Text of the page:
When I completed my half marathon last September, the first words out of my mouth were, “I am so done! I have no desire to do this ever again!”
Two days later, when I had mostly recovered, I started to think about whether I should in fact stop there. When I did some research, I found that the maximum mileage for marathon training was 20 miles…only 7 miles more than a half marathon! How could I resist the tempation then?
So I set a reasonable time frame and started training. I completed the training in four months but I had to wait for three months for a more popular marathon (and better weather). The wait was the hardest but it did give me a chance to fine tune a few things which I think were huge factors for my success:
- Dedicated weight training to put let stress on the knees and joints, and to help with speed.
- Pacing on long runs to avoid the ‘hit the wall’ scenario towards the 20 mile mark.
- Race day pacing strategy models built on an Excel spreadsheet…I called the models ‘Optimistic’, ‘Conservative’ and ‘Severe Tank’! 😀. Believe me, this helped my mental game immensely on Race day. It helped me understand how much I could afford to slow down and still finish on time.
After a long three months, Race day came along. The week leading up to it was the most stressful! I think it was a combination of things:
- Fear of the unknown
- Fear of the known
- Fear of failure
- Fear of unfavorable weather
- Did I say fear of failure? ? 😀
The course was structured as a loop which resulted in a few mind games. When I was on mile 14, I saw the elite athletes returning on what was about mile 24! This made me question whether I even belonged there at all. It made me feel like I was not made to do this. It made me wonder why I was putting my body through this. But I had to put all those doubts aside…I had to get to mile 26…even if it took me twice the time of the elite athlete.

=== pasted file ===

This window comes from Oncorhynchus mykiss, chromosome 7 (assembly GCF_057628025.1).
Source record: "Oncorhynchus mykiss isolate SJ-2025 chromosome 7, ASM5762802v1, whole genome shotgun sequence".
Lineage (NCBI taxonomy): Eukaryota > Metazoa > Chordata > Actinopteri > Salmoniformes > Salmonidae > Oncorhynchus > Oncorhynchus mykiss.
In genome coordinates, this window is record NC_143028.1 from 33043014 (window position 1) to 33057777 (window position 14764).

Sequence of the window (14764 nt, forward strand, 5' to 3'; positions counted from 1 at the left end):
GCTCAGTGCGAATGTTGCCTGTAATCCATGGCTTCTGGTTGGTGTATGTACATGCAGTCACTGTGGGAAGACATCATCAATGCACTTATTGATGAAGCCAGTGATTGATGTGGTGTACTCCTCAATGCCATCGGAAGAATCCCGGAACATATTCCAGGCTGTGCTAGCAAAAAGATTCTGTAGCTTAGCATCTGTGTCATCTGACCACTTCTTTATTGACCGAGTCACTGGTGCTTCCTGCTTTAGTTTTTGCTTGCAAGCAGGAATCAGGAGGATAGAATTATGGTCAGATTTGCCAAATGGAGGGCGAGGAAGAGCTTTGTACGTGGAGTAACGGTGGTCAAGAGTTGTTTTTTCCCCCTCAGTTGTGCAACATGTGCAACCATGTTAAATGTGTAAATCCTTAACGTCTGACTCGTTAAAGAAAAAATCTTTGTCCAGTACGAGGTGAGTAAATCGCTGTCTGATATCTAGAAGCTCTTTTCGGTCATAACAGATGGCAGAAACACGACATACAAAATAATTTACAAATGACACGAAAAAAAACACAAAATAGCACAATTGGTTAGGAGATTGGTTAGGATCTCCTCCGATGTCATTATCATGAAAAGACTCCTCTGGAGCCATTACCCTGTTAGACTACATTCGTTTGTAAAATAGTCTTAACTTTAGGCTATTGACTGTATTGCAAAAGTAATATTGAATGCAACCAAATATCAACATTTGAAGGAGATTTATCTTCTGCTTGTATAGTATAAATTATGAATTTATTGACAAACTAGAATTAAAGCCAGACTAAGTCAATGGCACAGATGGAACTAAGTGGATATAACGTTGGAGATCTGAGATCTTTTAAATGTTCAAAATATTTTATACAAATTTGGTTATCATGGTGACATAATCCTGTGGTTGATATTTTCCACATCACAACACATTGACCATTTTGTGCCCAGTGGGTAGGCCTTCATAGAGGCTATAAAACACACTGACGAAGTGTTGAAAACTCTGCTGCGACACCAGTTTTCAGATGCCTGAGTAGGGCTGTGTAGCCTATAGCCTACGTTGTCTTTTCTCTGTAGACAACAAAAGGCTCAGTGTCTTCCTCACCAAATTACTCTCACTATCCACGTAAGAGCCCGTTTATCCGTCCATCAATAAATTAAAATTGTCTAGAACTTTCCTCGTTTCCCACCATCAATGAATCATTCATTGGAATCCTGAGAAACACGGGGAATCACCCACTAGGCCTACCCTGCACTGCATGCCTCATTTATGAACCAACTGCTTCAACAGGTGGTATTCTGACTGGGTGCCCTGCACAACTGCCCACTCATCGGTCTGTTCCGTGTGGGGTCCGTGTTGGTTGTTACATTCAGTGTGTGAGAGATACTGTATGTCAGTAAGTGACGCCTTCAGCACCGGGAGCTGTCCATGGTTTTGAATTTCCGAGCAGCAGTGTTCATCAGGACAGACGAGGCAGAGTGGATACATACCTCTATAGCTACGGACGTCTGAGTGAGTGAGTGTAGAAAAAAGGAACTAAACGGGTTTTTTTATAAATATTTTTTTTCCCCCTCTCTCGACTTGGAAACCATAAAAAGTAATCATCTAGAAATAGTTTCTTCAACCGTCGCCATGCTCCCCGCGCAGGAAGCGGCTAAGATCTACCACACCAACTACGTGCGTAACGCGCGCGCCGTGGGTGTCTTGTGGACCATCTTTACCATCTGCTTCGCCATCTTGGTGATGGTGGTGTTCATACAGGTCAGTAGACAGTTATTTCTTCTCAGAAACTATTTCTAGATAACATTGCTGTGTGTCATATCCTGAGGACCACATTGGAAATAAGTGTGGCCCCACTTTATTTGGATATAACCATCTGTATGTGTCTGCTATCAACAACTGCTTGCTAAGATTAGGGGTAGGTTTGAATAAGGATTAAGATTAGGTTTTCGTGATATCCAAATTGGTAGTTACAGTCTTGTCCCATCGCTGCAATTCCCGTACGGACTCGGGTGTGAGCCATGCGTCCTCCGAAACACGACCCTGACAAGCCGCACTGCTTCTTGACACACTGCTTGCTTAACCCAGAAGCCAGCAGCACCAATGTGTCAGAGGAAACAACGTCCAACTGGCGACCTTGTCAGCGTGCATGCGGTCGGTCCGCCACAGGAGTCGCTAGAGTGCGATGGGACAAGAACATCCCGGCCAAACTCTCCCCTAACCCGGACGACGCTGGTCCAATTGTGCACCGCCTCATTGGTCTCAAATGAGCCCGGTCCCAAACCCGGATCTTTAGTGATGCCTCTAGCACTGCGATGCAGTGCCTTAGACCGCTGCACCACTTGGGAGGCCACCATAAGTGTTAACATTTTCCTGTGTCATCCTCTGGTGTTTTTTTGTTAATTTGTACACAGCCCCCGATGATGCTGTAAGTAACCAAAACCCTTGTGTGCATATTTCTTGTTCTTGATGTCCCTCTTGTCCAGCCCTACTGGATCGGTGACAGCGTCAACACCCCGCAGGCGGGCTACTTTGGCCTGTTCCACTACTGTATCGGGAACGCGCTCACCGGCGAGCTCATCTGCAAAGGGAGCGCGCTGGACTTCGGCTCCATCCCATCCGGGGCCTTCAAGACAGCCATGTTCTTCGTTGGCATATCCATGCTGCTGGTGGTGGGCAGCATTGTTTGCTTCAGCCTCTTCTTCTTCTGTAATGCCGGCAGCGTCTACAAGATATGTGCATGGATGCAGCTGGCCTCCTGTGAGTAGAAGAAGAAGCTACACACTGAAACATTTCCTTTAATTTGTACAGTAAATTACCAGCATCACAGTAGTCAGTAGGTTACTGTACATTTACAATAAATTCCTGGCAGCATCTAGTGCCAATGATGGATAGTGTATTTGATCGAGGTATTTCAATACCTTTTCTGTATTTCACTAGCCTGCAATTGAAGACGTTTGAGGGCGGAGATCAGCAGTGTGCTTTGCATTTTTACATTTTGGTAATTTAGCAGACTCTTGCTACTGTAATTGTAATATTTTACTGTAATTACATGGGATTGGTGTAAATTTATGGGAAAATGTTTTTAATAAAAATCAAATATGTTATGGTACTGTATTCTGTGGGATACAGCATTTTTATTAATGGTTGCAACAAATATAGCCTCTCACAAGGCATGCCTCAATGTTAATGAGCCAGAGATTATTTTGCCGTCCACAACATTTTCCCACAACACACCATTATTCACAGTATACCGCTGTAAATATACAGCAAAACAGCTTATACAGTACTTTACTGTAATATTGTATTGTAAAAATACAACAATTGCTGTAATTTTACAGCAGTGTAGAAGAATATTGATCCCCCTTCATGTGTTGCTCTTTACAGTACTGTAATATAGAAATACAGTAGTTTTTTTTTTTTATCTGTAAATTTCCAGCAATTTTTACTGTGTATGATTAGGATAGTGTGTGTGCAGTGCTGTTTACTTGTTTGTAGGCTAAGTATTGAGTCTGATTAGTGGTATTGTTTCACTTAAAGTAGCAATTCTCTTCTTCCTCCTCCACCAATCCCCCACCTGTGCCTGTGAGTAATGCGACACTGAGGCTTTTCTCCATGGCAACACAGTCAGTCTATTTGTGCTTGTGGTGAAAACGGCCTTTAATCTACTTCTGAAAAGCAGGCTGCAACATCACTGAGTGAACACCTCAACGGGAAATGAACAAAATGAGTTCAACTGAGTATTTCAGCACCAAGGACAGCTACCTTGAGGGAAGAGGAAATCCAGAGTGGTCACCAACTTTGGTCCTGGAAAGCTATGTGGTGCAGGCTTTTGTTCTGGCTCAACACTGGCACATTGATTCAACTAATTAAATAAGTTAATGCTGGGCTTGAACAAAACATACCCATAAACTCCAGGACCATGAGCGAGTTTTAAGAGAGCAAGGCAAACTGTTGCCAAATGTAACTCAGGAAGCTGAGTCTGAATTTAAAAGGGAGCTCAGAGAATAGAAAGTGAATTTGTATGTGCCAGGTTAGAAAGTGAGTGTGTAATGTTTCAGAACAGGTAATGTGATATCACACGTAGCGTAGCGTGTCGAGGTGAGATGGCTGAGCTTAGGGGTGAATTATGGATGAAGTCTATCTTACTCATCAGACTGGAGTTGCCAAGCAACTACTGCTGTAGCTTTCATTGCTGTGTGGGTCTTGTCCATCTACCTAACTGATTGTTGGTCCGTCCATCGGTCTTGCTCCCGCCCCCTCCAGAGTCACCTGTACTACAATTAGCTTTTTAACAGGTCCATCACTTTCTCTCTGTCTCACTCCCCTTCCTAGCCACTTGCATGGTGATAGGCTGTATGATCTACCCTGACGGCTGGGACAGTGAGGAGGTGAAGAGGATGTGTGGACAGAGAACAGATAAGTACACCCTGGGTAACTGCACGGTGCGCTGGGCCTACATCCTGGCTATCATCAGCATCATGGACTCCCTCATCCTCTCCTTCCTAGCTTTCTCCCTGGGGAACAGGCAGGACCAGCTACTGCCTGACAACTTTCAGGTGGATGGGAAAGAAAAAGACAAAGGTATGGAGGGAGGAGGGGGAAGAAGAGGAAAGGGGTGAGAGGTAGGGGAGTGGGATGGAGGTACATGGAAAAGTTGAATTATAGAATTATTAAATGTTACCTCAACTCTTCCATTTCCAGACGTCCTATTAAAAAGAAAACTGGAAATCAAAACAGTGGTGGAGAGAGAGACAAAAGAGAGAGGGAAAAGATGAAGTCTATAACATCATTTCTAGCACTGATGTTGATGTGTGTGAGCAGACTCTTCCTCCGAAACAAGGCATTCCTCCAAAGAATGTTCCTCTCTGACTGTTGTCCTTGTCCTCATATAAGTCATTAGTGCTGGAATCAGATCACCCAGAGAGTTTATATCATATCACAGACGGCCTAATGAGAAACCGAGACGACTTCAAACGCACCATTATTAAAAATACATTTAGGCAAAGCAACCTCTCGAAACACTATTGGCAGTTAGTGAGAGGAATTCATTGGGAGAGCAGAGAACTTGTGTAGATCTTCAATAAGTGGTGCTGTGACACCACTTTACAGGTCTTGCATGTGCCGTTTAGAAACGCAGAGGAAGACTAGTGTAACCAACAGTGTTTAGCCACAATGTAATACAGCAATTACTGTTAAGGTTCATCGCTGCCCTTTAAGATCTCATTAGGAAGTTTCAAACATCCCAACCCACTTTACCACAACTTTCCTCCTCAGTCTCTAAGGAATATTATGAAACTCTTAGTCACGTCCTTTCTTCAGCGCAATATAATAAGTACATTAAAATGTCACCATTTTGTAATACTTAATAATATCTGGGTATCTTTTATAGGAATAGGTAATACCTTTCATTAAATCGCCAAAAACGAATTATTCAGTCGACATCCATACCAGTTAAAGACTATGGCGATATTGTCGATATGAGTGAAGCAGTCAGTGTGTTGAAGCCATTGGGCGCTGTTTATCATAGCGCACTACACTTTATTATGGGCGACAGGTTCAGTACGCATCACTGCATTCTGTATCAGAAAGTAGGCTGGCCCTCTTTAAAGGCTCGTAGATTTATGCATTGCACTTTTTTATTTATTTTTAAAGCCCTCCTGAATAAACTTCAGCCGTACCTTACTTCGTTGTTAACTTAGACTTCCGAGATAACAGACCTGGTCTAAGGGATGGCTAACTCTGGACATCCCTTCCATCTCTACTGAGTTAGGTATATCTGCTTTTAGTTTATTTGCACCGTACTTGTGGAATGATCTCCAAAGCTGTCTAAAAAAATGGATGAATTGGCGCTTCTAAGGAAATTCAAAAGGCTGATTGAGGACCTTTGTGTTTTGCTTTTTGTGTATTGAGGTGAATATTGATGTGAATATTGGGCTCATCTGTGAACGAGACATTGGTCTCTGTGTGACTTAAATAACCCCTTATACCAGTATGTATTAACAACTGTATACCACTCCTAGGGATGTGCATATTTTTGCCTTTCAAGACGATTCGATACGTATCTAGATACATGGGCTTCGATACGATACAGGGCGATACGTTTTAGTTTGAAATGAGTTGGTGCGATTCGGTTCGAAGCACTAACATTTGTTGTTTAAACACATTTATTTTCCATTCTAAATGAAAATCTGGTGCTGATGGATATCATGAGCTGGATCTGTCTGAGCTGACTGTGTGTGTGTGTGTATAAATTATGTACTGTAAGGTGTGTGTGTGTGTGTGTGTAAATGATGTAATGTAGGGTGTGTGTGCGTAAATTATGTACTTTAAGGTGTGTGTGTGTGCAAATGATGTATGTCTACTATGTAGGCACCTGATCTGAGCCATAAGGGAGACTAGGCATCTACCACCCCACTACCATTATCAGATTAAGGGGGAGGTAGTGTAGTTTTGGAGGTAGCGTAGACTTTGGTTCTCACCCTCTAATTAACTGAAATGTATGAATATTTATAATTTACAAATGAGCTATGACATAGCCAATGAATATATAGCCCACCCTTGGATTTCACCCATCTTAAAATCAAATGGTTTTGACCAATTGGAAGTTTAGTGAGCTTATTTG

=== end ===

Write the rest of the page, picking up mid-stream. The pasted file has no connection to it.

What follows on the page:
Four hours into the marathon, most people disappeared, including some of the cheerleaders and volunteers. This again made me question why I was doing this. It drove home the point that marathons should be completed sooner than what it was going to take me to do it. Once again, I had to remind myself that my only mission that day, was to get to mile 26.
After fighting with strong head winds and a lot of self doubt, I willed myself across the finish line!
It took me six grueling hours! Interestingly enough, my last mile was my fastest mile. I wasn’t particularly proud of my time, but I was just happy that I finished!
The journey that started with a 2 mile training run has finally come to 26.2 end!!!!